You don’t have to drive far from Alice Springs to realise how remote you are – just head west down Larapinta Drive and you’ll soon pass the first “Red Centre Way” marker on the side of the road. We drove straight for approx. 46 km until we reached an intersection: turn right onto Namatjira Drive to enter the “outer loop” section of the Red Centre Way rather than sticking on the “inner loop” section straight ahead. There are a couple of free campsites coming up but unless you’re really taking your time then I would press on to the first stop of the day – Ellery Creek Big Hole. It’s only a short drive down a dirt road (2WD no problem) until you arrive at the creek. There is a lovely swimming hole but it is absolutely freezing – and that’s coming from a Scottish girl! We had a lovely walk around though; there are some nice sandy areas and the scenery is stunning. You can also camp here for just $5 pp.
Next, we headed to the Ochre Pits – now if you’re not Australian, you might not be as familiar with ochre. It’s basically a natural pigment that contains iron oxide, which gives the rock a range of rich colours such as those pictured below:
Ochre has been used for thousands of years all over the world for different purposes, ranging from cosmetic to medicinal. In Australia, ochre is particularly important to Aboriginal people for body painting and rock art – the different colours have symbolic meanings, and are often used for ceremonial purposes as well as teaching practices. You cannot touch the ochre when you visit as it is a sacred site that is still used by the local Arrarnta people today. We felt very lucky to be able to visit it and witness the amazing array of colours!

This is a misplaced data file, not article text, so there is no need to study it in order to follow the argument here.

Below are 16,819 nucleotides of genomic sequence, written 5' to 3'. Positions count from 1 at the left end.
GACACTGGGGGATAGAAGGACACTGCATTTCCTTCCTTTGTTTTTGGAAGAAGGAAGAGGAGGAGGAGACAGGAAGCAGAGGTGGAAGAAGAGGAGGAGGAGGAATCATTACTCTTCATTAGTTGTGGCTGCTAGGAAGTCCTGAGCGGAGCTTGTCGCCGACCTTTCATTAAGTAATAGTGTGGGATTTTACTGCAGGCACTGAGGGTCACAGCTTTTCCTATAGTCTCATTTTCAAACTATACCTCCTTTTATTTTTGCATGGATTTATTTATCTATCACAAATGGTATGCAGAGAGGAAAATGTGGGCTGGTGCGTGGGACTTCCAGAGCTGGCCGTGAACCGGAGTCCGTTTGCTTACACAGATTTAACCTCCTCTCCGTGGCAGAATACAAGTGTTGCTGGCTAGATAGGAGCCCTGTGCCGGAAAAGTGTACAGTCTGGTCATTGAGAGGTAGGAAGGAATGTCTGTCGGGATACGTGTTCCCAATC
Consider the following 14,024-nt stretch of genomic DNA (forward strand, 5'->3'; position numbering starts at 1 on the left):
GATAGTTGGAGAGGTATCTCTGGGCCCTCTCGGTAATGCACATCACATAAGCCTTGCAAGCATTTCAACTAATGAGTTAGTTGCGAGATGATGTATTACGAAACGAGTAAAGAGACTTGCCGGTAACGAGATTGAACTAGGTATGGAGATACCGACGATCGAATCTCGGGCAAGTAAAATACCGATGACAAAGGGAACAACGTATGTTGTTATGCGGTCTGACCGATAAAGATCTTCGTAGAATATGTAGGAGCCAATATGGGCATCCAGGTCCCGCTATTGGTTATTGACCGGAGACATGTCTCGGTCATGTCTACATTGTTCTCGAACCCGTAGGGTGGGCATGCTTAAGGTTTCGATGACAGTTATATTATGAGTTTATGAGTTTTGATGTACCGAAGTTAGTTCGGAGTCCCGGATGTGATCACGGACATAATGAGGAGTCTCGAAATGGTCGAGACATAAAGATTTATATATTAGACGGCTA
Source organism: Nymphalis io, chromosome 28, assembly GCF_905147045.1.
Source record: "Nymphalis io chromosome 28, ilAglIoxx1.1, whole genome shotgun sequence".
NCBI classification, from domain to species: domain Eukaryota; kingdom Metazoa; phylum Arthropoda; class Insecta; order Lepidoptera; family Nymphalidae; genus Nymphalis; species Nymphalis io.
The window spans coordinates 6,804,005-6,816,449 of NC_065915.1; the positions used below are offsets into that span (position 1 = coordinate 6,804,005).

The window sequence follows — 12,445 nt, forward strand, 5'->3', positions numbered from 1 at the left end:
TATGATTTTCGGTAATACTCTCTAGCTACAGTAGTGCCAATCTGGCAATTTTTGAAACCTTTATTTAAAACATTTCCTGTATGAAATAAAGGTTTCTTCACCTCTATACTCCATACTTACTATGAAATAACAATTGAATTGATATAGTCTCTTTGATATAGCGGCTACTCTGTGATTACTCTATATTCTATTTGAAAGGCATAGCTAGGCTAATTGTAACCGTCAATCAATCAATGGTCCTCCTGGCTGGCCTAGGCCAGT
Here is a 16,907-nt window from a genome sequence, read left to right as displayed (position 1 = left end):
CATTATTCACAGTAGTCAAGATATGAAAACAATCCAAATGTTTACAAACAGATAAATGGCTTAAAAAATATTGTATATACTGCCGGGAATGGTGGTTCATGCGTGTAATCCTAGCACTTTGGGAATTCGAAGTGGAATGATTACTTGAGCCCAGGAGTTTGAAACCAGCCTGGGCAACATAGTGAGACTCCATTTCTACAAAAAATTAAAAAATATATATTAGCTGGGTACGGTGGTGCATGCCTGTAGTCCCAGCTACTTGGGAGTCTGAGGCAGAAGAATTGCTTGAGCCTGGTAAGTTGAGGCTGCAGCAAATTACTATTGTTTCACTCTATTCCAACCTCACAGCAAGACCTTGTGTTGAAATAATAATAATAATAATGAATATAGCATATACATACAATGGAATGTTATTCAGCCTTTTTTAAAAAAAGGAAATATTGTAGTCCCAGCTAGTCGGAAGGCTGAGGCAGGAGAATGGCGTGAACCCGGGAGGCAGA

Once you get back on the main road, drive on for about 15km or so to Ormiston Gorge (it’s just gorgeous – ha!) Really though – you’ll want your camera for this one! We took the Ghost Gum trail, which was a short climb to a fantastic lookout. You can take a shorter walk on the flat surface to the gorge itself, but if you’re physically able to I would absolutely recommend the Ghost Gum trail for exceptional views. And remember – as tempting as it might be – don’t try to throw any rocks down into the water as there are people walking around below you!! The geology of Ormiston Gorge is also really interesting even for a non-geologist such as myself, which I’ll try to explain in a (very basic) nutshell: the top layer on the rock (left side) is said to have been thrust from its original location, which was 2km north of here around 400 million years ago, and landed at its current location on top of another slab. That distance seems quite amazing to me, but Phil (the real geologist) said it’s not that uncommon… Geologist or not, I can guarantee that you will love spending time at Ormiston Gorge.